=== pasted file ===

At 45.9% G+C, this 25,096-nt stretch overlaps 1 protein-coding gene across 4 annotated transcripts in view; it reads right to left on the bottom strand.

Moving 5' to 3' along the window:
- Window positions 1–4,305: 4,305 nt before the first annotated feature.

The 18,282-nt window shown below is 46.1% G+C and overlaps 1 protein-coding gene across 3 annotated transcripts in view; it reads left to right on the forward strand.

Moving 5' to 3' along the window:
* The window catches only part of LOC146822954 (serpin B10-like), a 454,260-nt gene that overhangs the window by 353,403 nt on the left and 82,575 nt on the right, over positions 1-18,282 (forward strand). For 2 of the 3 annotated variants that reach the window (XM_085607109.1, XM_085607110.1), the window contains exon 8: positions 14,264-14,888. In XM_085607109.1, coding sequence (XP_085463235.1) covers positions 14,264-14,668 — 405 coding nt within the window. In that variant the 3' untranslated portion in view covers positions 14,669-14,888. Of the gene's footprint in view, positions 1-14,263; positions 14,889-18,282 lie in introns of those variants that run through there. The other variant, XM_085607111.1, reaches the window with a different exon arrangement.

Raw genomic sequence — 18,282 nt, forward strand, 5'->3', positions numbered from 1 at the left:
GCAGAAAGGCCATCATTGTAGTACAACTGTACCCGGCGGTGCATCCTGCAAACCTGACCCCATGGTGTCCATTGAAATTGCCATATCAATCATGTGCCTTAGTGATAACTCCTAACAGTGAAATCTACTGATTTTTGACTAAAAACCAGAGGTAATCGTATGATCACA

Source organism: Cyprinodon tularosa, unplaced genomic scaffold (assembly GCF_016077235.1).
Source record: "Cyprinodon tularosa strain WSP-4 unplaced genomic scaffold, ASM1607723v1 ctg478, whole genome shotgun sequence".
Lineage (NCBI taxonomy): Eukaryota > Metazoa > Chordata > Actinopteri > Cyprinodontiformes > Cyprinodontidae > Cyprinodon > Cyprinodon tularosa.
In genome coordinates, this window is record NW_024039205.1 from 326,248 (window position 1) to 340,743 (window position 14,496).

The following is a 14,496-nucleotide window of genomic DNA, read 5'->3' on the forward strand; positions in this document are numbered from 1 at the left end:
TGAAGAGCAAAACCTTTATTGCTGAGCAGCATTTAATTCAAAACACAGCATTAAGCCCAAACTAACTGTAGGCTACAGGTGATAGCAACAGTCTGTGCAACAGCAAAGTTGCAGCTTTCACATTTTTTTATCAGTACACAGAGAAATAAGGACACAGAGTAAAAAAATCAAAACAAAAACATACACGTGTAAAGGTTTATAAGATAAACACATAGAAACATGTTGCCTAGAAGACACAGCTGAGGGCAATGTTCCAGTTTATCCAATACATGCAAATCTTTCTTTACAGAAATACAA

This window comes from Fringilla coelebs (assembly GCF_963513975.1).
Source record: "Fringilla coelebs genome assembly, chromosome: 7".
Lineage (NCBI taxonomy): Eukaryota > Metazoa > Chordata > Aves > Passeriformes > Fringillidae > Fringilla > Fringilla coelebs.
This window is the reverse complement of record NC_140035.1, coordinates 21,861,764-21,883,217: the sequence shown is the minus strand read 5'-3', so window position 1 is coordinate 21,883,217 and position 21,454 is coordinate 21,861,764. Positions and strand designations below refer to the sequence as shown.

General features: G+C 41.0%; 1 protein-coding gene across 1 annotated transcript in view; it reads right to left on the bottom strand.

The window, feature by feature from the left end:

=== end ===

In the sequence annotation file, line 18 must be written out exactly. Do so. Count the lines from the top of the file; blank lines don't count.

This window is the reverse complement of record NC_140035.1, coordinates 21,861,764-21,883,217: the sequence shown is the minus strand read 5'-3', so window position 1 is coordinate 21,883,217 and position 21,454 is coordinate 21,861,764. Positions and strand designations below refer to the sequence as shown.